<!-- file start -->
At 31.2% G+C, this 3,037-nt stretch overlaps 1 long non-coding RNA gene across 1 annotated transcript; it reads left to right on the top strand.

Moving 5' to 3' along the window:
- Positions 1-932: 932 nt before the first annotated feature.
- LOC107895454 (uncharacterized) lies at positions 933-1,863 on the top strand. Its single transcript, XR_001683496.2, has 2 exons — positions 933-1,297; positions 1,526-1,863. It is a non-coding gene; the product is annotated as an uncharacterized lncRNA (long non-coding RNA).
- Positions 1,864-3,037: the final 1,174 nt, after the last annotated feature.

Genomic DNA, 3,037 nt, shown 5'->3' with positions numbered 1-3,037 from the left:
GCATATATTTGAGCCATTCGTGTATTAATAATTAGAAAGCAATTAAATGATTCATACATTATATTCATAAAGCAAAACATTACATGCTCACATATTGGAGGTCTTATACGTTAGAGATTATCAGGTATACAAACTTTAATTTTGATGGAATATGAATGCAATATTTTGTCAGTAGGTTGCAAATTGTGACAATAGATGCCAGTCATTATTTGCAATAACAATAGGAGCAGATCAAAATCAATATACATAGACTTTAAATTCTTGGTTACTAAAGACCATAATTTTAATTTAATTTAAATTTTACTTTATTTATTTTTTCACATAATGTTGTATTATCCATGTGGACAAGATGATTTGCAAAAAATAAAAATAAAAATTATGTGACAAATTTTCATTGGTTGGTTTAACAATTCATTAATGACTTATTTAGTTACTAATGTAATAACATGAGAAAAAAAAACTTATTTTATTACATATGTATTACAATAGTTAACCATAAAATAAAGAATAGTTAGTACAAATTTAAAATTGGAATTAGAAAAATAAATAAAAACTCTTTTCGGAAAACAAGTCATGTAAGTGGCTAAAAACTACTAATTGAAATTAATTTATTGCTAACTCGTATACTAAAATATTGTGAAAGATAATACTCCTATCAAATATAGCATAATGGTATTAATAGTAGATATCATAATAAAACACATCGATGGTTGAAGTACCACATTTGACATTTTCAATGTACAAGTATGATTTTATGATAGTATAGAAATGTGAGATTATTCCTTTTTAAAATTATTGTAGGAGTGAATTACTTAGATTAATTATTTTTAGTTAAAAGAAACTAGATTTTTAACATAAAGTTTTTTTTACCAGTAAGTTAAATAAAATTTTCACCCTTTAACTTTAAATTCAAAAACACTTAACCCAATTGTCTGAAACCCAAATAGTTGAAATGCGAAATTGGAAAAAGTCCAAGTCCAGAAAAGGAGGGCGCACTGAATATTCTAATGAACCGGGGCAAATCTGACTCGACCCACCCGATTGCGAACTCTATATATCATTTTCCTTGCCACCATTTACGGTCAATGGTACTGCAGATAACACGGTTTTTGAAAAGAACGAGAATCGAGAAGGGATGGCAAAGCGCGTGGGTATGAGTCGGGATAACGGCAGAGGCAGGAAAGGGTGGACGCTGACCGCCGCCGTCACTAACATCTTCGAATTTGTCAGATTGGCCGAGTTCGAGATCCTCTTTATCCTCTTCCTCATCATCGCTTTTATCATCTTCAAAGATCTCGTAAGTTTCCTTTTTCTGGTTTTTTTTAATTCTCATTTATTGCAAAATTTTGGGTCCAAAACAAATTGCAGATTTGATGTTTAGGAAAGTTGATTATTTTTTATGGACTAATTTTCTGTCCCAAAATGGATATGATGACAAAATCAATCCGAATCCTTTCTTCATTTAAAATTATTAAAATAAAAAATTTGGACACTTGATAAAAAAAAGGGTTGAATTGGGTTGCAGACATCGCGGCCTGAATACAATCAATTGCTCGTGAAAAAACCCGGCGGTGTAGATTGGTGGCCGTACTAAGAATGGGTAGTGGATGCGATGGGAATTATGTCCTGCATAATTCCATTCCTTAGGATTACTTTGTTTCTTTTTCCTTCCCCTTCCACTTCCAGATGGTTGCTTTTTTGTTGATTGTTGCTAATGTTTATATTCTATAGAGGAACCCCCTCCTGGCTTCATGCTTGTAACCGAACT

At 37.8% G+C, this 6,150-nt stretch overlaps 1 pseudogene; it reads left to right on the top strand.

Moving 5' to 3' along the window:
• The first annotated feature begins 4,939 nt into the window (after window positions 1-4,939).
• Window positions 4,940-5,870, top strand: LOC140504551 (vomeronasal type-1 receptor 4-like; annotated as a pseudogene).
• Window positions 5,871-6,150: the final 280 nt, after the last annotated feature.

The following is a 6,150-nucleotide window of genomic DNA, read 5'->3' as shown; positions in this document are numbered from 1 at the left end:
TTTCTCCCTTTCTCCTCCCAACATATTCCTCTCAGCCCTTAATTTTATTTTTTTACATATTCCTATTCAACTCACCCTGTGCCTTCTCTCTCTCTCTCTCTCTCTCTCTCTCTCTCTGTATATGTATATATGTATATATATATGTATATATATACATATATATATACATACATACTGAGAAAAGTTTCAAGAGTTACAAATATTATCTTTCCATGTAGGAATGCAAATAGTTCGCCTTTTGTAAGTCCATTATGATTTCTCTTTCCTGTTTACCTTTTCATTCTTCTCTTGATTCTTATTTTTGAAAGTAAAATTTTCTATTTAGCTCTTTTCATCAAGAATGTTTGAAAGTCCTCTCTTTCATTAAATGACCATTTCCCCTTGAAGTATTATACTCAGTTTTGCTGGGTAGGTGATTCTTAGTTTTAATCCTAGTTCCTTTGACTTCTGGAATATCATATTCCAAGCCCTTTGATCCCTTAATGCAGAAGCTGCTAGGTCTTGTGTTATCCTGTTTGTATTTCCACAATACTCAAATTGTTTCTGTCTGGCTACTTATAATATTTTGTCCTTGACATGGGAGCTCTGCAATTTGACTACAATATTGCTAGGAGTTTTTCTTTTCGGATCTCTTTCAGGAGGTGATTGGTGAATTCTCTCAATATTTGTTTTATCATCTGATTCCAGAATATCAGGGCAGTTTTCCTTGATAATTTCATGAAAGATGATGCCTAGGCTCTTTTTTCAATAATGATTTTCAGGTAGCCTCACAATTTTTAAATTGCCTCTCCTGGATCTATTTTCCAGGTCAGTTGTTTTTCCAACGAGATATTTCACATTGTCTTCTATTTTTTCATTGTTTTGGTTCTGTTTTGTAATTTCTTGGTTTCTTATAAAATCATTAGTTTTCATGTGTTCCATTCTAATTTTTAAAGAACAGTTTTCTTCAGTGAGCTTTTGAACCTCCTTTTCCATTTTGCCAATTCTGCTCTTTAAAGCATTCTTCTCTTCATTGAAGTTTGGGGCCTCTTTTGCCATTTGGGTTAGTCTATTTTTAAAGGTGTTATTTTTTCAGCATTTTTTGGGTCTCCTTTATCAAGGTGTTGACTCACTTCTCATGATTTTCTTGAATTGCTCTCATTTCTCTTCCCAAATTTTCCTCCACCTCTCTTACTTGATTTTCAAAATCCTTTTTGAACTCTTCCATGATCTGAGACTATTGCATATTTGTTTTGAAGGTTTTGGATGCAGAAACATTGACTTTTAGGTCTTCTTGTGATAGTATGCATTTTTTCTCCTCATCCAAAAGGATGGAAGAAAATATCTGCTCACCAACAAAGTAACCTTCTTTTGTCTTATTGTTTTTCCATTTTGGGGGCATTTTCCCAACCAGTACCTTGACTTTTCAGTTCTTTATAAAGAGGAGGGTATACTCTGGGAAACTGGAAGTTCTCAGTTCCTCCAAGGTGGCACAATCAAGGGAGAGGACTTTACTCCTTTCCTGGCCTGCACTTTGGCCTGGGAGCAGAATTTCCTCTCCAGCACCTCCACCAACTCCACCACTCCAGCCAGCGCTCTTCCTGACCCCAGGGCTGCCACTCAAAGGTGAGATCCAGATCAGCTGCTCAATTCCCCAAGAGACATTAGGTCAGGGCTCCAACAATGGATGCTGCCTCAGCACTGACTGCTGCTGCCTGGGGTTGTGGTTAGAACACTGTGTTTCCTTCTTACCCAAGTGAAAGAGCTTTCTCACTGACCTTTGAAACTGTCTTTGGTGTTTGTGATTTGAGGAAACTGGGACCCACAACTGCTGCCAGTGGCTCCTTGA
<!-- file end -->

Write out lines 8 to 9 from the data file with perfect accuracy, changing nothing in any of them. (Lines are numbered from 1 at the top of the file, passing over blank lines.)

At 37.8% G+C, this 6,150-nt stretch overlaps 1 pseudogene; it reads left to right on the top strand.

Moving 5' to 3' along the window: